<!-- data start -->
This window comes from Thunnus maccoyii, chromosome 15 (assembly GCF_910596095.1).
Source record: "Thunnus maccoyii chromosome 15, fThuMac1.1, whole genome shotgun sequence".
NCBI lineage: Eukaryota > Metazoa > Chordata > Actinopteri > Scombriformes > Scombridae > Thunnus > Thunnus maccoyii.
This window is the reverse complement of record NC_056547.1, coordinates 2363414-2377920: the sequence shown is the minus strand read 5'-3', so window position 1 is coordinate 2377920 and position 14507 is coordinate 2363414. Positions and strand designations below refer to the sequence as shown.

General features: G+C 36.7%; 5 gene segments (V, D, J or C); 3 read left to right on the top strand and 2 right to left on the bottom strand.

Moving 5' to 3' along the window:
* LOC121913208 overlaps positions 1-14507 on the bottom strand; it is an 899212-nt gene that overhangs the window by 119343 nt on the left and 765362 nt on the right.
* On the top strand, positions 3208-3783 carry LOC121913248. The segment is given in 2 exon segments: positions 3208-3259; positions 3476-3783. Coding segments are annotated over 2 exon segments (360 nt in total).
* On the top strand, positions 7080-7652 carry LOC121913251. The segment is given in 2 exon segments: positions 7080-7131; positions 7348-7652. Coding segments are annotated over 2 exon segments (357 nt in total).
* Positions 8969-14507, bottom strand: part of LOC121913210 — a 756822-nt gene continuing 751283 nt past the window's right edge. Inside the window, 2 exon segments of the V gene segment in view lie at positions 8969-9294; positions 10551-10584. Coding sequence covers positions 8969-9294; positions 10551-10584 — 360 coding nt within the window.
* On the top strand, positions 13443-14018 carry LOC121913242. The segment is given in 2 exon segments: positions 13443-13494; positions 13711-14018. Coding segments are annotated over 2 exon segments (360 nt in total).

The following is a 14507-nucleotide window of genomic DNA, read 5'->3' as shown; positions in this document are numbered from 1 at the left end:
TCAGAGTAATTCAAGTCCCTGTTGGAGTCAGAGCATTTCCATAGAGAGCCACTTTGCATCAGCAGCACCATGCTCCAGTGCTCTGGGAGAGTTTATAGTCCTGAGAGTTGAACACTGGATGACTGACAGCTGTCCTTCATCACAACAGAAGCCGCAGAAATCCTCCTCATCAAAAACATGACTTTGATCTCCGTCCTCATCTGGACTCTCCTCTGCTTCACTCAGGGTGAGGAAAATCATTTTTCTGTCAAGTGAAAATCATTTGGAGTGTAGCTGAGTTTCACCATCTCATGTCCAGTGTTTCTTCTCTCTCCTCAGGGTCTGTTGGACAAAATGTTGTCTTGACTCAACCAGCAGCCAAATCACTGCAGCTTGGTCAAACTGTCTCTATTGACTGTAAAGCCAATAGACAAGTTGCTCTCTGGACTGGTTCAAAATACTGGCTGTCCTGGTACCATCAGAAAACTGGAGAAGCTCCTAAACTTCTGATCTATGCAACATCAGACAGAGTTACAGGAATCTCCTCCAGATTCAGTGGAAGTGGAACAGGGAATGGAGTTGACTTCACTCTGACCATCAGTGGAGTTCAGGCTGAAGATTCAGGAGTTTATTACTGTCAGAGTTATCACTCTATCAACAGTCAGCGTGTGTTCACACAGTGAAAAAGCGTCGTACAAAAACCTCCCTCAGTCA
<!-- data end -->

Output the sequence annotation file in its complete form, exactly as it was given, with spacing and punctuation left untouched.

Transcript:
This window comes from Thunnus maccoyii, chromosome 15 (assembly GCF_910596095.1).
Source record: "Thunnus maccoyii chromosome 15, fThuMac1.1, whole genome shotgun sequence".
NCBI lineage: Eukaryota > Metazoa > Chordata > Actinopteri > Scombriformes > Scombridae > Thunnus > Thunnus maccoyii.
This window is the reverse complement of record NC_056547.1, coordinates 2363414-2377920: the sequence shown is the minus strand read 5'-3', so window position 1 is coordinate 2377920 and position 14507 is coordinate 2363414. Positions and strand designations below refer to the sequence as shown.

General features: G+C 36.7%; 5 gene segments (V, D, J or C); 3 read left to right on the top strand and 2 right to left on the bottom strand.

Moving 5' to 3' along the window:
* LOC121913208 overlaps positions 1-14507 on the bottom strand; it is an 899212-nt gene that overhangs the window by 119343 nt on the left and 765362 nt on the right.
* On the top strand, positions 3208-3783 carry LOC121913248. The segment is given in 2 exon segments: positions 3208-3259; positions 3476-3783. Coding segments are annotated over 2 exon segments (360 nt in total).
* On the top strand, positions 7080-7652 carry LOC121913251. The segment is given in 2 exon segments: positions 7080-7131; positions 7348-7652. Coding segments are annotated over 2 exon segments (357 nt in total).
* Positions 8969-14507, bottom strand: part of LOC121913210 — a 756822-nt gene continuing 751283 nt past the window's right edge. Inside the window, 2 exon segments of the V gene segment in view lie at positions 8969-9294; positions 10551-10584. Coding sequence covers positions 8969-9294; positions 10551-10584 — 360 coding nt within the window.
* On the top strand, positions 13443-14018 carry LOC121913242. The segment is given in 2 exon segments: positions 13443-13494; positions 13711-14018. Coding segments are annotated over 2 exon segments (360 nt in total).

The following is a 14507-nucleotide window of genomic DNA, read 5'->3' as shown; positions in this document are numbered from 1 at the left end:
TCAGAGTAATTCAAGTCCCTGTTGGAGTCAGAGCATTTCCATAGAGAGCCACTTTGCATCAGCAGCACCATGCTCCAGTGCTCTGGGAGAGTTTATAGTCCTGAGAGTTGAACACTGGATGACTGACAGCTGTCCTTCATCACAACAGAAGCCGCAGAAATCCTCCTCATCAAAAACATGACTTTGATCTCCGTCCTCATCTGGACTCTCCTCTGCTTCACTCAGGGTGAGGAAAATCATTTTTCTGTCAAGTGAAAATCATTTGGAGTGTAGCTGAGTTTCACCATCTCATGTCCAGTGTTTCTTCTCTCTCCTCAGGGTCTGTTGGACAAAATGTTGTCTTGACTCAACCAGCAGCCAAATCACTGCAGCTTGGTCAAACTGTCTCTATTGACTGTAAAGCCAATAGACAAGTTGCTCTCTGGACTGGTTCAAAATACTGGCTGTCCTGGTACCATCAGAAAACTGGAGAAGCTCCTAAACTTCTGATCTATGCAACATCAGACAGAGTTACAGGAATCTCCTCCAGATTCAGTGGAAGTGGAACAGGGAATGGAGTTGACTTCACTCTGACCATCAGTGGAGTTCAGGCTGAAGATTCAGGAGTTTATTACTGTCAGAGTTATCACTCTATCAACAGTCAGCGTGTGTTCACACAGTGAAAAAGCGTCGTACAAAAACCTCCCTCAGTCA